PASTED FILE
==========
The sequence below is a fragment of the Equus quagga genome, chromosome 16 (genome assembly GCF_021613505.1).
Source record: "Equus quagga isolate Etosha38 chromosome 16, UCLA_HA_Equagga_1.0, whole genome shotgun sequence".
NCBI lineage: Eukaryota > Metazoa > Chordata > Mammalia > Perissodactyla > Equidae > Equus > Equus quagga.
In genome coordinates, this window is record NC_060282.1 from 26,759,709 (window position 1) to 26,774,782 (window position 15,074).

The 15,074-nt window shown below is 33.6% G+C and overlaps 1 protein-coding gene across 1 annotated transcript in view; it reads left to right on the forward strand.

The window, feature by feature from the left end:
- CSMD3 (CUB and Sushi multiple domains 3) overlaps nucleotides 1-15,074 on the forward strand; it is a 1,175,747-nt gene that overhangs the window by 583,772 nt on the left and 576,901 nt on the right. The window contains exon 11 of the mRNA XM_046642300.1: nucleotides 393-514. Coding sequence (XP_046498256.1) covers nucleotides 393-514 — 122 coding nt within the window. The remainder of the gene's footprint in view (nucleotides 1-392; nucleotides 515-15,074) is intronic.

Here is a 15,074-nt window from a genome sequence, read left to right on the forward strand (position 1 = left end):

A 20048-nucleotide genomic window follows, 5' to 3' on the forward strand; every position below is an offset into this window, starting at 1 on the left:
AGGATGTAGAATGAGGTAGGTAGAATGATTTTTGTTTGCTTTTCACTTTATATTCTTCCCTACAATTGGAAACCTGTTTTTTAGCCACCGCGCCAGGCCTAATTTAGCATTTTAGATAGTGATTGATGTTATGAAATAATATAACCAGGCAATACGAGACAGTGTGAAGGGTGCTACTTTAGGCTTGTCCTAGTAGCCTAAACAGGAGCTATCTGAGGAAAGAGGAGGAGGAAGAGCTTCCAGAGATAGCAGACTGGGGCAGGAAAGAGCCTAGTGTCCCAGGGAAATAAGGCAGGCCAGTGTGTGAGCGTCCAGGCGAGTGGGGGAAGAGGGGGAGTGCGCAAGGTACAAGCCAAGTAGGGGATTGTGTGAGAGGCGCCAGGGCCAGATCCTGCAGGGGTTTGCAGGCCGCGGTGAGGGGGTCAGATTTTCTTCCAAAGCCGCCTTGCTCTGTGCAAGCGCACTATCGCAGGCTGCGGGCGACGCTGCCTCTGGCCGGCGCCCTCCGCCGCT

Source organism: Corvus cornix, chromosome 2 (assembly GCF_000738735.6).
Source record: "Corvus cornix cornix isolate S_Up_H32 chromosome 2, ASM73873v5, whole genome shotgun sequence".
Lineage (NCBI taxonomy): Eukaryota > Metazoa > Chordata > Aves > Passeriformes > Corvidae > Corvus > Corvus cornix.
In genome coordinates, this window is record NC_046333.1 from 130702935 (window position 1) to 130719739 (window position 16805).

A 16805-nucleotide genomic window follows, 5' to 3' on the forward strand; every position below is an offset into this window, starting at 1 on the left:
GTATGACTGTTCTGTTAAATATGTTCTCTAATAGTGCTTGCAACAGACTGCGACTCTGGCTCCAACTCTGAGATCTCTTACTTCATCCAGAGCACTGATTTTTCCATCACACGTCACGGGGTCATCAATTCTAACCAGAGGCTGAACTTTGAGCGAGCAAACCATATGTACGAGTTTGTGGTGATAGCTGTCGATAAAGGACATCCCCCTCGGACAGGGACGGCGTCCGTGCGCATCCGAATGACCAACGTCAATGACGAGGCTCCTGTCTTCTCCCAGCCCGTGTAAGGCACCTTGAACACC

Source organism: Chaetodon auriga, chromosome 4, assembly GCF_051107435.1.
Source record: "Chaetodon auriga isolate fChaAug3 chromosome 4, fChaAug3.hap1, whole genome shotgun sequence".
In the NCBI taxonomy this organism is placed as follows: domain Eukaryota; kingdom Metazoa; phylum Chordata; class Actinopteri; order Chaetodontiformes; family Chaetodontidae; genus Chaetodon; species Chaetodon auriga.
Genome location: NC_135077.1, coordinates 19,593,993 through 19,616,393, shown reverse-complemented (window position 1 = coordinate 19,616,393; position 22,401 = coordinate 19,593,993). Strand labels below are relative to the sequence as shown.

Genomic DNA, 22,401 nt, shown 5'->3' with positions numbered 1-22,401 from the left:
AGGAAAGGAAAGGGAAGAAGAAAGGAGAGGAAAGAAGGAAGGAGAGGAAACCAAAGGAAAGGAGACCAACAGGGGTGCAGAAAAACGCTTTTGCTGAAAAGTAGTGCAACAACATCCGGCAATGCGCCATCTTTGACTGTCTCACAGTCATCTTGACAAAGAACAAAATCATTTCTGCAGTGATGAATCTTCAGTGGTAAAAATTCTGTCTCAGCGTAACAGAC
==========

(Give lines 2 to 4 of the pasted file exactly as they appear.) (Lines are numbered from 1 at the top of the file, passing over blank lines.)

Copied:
Source record: "Equus quagga isolate Etosha38 chromosome 16, UCLA_HA_Equagga_1.0, whole genome shotgun sequence".
NCBI lineage: Eukaryota > Metazoa > Chordata > Mammalia > Perissodactyla > Equidae > Equus > Equus quagga.
In genome coordinates, this window is record NC_060282.1 from 26,759,709 (window position 1) to 26,774,782 (window position 15,074).